Ireland is not a country known for its food, which is remarkably unfair. I was reading a novel a few weeks ago in which a man casually mentioned that his father was Italian and his mother was Irish — and thank God his father did the cooking.
(It was not a great book, overall. But I digress.)
Maybe it’s because it’s perceived as boring. People think Ireland and they think potatoes, corned beef, cabbage, and Bailey’s. Or they think England, which to many Americans means bland food with names like “Spotted Dick” and “mushy peas.”
The reality is a little more complex. Ireland, at least contemporary Ireland, has amazing salmon, lamb, and mollusks. I didn’t eat corned beef once while I was there. And when you’re in an Irish port city, it’s easy to see European influence (Spanish, French, a little Italian) on the cuisine as well.
But my favorite thing was the soda bread, a quintessentially Irish staple. I know what you’re thinking. The round bread with the raisins and other stuff in it is purely Irish-American. Irish “brown soda” is a dense, barely-risen loaf made mostly with whole wheat flour, oats, and wheat germ. Toasted and topped with Irish butter and maybe some jam, it’s absolutely the best bread in the entire universe.
Of all places, Cooking Light had the only legit soda bread recipe I’ve ever seen (here), and it is so easy. The keys are using a “light hand” to mix the batter at the end, and definitely not trying to sub in yogurt for the buttermilk, as I did the first time. Oh man, what a mess.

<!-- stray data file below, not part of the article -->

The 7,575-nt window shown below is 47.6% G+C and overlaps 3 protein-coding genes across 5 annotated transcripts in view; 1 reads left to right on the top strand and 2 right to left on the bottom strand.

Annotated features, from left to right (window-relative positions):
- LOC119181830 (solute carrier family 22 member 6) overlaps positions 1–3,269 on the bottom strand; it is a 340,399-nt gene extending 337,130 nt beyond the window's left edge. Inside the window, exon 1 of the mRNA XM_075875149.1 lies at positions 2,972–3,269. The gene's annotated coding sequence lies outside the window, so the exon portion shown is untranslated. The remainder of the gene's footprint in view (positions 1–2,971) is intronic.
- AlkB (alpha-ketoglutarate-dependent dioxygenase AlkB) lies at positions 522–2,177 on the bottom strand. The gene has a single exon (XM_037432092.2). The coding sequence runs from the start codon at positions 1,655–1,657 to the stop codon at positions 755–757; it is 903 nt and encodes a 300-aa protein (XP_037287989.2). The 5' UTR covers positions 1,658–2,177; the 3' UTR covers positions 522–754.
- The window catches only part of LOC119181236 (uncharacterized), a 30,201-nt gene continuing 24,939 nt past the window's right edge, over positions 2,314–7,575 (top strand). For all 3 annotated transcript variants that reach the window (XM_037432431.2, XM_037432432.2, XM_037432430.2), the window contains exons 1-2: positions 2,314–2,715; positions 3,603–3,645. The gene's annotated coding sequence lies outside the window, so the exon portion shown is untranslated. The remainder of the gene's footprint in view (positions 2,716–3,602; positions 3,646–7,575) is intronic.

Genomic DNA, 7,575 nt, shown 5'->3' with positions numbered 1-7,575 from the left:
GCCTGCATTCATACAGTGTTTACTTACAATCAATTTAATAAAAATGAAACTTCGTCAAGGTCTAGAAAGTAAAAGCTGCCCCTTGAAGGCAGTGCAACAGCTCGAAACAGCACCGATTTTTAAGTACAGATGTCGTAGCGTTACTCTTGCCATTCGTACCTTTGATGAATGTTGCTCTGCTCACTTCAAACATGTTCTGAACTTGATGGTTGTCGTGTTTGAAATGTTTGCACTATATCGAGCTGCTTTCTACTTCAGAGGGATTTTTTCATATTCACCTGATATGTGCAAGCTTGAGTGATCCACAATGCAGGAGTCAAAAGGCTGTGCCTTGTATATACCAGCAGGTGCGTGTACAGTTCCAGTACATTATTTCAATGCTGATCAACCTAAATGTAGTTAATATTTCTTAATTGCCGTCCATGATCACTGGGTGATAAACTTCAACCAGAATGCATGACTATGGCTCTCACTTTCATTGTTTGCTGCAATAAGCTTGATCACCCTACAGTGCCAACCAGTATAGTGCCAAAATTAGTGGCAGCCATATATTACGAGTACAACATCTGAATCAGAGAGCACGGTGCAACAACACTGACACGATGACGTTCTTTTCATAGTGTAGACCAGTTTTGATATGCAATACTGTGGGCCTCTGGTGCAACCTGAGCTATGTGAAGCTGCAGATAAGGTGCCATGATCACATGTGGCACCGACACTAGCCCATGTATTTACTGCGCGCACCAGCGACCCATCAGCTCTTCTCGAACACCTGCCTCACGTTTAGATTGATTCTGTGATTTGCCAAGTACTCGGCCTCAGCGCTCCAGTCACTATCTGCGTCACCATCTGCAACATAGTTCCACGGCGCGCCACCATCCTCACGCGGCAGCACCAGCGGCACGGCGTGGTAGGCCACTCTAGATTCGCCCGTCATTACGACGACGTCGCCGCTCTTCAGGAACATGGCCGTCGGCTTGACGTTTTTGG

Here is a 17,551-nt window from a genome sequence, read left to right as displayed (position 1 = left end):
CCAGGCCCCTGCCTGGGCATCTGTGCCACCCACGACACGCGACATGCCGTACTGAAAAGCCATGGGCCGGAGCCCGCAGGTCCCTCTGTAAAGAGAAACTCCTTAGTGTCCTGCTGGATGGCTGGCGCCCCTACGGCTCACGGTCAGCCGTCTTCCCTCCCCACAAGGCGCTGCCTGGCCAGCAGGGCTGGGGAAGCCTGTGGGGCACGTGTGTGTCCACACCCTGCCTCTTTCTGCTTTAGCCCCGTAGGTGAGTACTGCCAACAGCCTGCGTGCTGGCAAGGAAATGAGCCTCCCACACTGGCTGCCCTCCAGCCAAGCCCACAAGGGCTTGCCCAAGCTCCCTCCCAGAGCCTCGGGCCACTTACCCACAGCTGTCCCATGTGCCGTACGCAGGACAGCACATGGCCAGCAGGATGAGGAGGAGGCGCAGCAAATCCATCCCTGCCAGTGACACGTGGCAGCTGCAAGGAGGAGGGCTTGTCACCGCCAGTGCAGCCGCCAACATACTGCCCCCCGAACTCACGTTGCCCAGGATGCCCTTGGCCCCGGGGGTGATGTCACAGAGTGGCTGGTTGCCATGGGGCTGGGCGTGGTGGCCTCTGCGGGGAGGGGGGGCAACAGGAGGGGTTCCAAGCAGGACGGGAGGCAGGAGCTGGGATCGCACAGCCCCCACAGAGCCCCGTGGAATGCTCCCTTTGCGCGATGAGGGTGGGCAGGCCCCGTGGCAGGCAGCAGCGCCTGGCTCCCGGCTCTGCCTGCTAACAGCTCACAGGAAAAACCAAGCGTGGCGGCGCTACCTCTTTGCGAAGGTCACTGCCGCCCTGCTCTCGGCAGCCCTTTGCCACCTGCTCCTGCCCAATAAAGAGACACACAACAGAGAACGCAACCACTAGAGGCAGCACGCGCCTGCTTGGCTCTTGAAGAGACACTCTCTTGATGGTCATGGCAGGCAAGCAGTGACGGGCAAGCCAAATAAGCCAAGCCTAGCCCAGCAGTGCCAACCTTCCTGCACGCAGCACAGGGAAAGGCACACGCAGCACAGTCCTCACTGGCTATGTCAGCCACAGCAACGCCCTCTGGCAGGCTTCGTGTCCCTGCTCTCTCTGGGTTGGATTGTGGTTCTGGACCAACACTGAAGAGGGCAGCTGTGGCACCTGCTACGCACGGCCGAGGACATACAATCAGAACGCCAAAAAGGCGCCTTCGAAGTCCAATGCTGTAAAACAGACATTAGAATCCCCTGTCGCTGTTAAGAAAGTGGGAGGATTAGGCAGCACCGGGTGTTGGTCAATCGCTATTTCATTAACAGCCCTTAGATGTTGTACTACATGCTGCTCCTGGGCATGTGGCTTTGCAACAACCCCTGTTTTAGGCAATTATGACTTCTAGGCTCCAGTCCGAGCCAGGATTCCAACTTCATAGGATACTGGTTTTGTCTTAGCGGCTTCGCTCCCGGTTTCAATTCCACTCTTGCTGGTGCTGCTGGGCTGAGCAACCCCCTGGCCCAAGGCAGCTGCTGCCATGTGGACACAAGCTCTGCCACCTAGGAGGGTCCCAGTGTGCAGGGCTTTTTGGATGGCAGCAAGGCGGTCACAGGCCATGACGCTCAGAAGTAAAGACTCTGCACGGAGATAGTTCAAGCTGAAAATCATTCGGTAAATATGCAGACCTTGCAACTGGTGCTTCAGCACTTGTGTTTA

- 2½ cups whole-wheat flour
- ½ cup unbleached all-purpose flour
- ½ cup steel-cut oats (not rolled)
- 2 Tbsp brown sugar
- 1 Tbsp. raw wheat germ
- 1 tsp. baking soda
- 1 tsp. baking powder
- ½ tsp. salt
- 2 cups buttermilk (use low-fat if desired)
- 1 large egg, lightly beaten
- Preheat oven to 340 degrees. Coat a 9 x 5-inch loaf pan with cooking spray or lightly butter.
- In a large mixing bowl, combine all dry ingredients and stir with a fork until blended. In a small bowl, combine buttermilk and egg. Add to flour mixture, and stir just until combined. The batter should be quite thick and lumpy, like a good muffin batter.
- Scrape batter into the prepared pan. Bake for one hour and ten minutes — but check early. A pick inserted in the center will come out clean when the bread is done. Invert bread onto a wire rack. Cool completely and serve with butter, jam or both; try to refrain from impromptu step-dancing.